Farmers forced to sell paddy at low price
Bikas Mandol of Sikdermollic village in Pirojpur Sadar upazila cultivated Boro paddy on his one bigha land spending over Tk 20,000, which he took on credit from different people and NGOs.
Those who cultivate paddy on other people's land have to spend Tk 8,000 more. This year the production cost also shoot up due to soaring prices of fuel and labour, said farmers.
Bikas could harvest 32 maunds of paddy this year which he sold at Tk 700 per maund. Although it is being sold at Tk 900 now, he has no paddy left for sale.
Usually farmers get over 40 maunds of paddy from one bigha land but this year the production has fallen due to pest attacks. On the other hand sharecroppers have to spend their produce with land owners.
"As I was under pressure to repay my debts, I sold my paddy right from the field," Bikas said adding that this is the common scenario for other farmers as well.
"Most of the farmers have to take loans to cultivate Boro paddy as they have no capital to invest," said Sukumar Roy, another farmer of the village, adding that farmers cannot wait for better prices due to the pressures to repay their debts.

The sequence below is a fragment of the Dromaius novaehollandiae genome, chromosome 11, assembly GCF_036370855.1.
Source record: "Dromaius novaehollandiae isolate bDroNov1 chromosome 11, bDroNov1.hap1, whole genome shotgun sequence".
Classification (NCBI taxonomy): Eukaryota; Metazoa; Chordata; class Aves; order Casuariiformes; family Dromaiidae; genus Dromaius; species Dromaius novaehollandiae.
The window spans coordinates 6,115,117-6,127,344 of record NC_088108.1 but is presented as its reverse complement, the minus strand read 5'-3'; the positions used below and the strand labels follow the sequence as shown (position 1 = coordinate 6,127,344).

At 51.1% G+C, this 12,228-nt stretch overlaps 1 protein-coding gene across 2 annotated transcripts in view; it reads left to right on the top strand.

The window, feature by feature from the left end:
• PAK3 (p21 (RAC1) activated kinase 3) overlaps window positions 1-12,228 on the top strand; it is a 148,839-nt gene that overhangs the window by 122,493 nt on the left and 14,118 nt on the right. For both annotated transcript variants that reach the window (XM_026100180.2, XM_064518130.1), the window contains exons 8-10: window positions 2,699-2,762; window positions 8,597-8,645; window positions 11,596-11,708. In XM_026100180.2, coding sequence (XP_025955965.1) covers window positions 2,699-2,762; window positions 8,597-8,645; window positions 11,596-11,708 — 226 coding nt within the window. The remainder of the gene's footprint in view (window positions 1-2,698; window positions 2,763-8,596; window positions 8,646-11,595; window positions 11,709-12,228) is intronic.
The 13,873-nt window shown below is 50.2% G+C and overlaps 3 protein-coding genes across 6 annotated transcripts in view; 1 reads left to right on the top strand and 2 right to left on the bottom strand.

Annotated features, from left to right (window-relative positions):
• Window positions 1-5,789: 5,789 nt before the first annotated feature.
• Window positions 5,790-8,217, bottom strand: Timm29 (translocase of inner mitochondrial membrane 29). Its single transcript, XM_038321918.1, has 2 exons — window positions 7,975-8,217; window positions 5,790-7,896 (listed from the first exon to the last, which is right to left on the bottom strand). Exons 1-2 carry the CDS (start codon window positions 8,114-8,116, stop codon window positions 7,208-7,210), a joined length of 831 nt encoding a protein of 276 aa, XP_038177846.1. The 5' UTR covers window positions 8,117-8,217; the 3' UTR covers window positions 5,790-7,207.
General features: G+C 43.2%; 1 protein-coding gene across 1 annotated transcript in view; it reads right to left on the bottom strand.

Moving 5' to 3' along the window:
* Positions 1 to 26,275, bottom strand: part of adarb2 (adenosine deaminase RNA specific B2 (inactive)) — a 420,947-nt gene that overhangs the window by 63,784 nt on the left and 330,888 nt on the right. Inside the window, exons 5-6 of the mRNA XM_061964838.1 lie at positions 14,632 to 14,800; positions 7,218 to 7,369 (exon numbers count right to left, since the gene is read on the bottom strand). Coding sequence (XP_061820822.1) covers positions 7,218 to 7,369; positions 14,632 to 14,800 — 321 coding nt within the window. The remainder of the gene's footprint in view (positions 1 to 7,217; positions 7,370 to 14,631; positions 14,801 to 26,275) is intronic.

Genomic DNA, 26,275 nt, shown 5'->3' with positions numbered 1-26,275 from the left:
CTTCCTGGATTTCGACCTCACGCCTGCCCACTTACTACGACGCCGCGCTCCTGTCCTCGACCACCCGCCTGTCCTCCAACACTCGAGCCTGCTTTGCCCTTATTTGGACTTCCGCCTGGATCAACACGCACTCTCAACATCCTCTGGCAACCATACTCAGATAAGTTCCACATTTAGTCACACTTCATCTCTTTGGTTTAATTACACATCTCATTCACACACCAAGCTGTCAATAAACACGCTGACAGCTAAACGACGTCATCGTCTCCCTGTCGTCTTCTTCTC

Although the government is procuring paddy directly from the farmers at Tk 1,080 each maund, most of the farmers cannot sell it to the government because of the hyperactivity of middlemen, he said.
"We have to face a great deal of difficulties to sell paddy to the government," said farmer Jalal.
Government paddy collectors are prone to cite many faults with their paddy like high moisture content and other, he added.
"Finding no other alternative, we have to bribe the brokers to get our paddy selected by the government collectors," he further said.
Md Nazrul Islam, food inspector of Pirojpur Sadar upazila's food controller's office, said they procure paddy through lottery system and there is no scope for irregularities.
Sheikh Moshiar Rahman, district controller of food, said farmers cannot supply the type of paddy they demand.
"So, we can never fulfill our procurement target," he also said.
As farmers do not have adequate open space to dry up the paddy, they sell it to wholesalers immediately after harvesting it, he added. According to the Department of Agricultural Extension in Pirojpur, this year Boro paddy was cultivated on 26,070 hectares of land.